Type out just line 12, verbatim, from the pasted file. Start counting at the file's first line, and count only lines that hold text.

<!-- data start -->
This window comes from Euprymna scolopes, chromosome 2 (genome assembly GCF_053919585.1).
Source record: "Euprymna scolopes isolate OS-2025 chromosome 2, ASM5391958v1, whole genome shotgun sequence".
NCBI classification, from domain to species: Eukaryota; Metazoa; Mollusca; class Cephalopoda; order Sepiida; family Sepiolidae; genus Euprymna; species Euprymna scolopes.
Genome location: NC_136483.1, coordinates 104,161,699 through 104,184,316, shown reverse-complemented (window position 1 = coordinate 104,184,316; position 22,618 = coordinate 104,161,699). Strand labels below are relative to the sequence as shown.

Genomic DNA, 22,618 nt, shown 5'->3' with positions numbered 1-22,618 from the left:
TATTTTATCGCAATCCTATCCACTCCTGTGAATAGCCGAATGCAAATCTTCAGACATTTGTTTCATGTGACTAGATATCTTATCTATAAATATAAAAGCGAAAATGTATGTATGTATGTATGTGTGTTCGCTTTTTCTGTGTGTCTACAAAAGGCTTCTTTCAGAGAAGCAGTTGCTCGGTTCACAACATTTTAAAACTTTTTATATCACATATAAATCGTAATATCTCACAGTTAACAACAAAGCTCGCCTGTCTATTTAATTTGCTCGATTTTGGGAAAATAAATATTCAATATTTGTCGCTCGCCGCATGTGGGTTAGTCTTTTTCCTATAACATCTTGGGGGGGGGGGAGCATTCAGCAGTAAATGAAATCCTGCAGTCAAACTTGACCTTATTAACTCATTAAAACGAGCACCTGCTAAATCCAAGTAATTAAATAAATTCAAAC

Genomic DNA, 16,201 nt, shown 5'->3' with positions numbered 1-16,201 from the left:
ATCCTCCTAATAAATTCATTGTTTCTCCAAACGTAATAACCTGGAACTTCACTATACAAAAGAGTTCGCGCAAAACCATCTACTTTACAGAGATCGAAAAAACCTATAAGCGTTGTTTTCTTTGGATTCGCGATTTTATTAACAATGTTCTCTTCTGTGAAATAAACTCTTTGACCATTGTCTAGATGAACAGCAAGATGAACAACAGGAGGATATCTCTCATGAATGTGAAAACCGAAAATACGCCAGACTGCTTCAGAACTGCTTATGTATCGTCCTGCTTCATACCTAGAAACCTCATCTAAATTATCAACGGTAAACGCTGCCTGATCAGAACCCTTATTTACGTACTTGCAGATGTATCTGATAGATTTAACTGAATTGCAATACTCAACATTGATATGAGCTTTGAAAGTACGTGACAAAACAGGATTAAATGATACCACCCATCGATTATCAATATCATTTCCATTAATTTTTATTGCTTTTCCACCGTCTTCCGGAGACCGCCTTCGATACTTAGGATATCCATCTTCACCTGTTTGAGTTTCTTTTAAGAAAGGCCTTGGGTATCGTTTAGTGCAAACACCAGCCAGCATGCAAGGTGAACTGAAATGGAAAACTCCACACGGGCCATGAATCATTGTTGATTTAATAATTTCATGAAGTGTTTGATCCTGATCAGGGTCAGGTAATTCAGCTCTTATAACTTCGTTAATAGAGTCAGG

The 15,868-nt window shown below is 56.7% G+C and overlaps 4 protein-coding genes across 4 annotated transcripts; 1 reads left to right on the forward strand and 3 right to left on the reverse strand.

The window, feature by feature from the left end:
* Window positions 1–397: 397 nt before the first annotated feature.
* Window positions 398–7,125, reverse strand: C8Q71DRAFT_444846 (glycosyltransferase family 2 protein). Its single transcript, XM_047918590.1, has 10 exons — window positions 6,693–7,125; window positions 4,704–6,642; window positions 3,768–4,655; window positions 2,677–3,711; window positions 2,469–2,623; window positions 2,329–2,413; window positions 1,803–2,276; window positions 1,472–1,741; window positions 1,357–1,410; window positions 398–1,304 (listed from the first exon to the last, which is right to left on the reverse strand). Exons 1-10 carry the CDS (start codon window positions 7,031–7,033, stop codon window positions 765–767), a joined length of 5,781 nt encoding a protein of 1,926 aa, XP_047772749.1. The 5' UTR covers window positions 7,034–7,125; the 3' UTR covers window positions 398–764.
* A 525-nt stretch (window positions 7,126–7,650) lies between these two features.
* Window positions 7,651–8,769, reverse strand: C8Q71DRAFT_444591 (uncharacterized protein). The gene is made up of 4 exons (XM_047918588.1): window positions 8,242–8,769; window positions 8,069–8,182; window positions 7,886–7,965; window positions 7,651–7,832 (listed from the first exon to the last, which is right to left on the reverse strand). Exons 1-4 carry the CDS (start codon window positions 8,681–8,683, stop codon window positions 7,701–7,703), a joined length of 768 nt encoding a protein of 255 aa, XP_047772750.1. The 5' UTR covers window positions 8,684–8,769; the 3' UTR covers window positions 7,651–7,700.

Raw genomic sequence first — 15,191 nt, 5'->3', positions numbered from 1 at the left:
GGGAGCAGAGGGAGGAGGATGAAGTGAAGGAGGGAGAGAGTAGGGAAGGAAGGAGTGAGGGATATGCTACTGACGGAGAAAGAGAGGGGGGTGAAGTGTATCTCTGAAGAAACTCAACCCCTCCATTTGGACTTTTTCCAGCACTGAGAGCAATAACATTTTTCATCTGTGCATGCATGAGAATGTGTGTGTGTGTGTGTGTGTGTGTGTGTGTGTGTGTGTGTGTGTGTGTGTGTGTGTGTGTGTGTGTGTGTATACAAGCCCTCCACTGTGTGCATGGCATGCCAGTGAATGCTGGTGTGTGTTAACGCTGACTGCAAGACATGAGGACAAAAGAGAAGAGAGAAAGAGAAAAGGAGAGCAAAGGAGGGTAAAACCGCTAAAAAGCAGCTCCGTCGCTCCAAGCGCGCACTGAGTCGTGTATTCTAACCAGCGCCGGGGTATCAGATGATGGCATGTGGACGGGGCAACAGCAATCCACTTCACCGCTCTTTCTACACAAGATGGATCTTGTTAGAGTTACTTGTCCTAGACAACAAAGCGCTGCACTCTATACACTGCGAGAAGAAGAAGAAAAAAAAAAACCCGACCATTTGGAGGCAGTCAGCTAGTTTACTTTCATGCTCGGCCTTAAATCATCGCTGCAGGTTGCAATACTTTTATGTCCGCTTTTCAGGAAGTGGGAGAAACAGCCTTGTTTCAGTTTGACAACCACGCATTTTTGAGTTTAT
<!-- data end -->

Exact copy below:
* Window positions 398–7,125, reverse strand: C8Q71DRAFT_444846 (glycosyltransferase family 2 protein). Its single transcript, XM_047918590.1, has 10 exons — window positions 6,693–7,125; window positions 4,704–6,642; window positions 3,768–4,655; window positions 2,677–3,711; window positions 2,469–2,623; window positions 2,329–2,413; window positions 1,803–2,276; window positions 1,472–1,741; window positions 1,357–1,410; window positions 398–1,304 (listed from the first exon to the last, which is right to left on the reverse strand). Exons 1-10 carry the CDS (start codon window positions 7,031–7,033, stop codon window positions 765–767), a joined length of 5,781 nt encoding a protein of 1,926 aa, XP_047772749.1. The 5' UTR covers window positions 7,034–7,125; the 3' UTR covers window positions 398–764.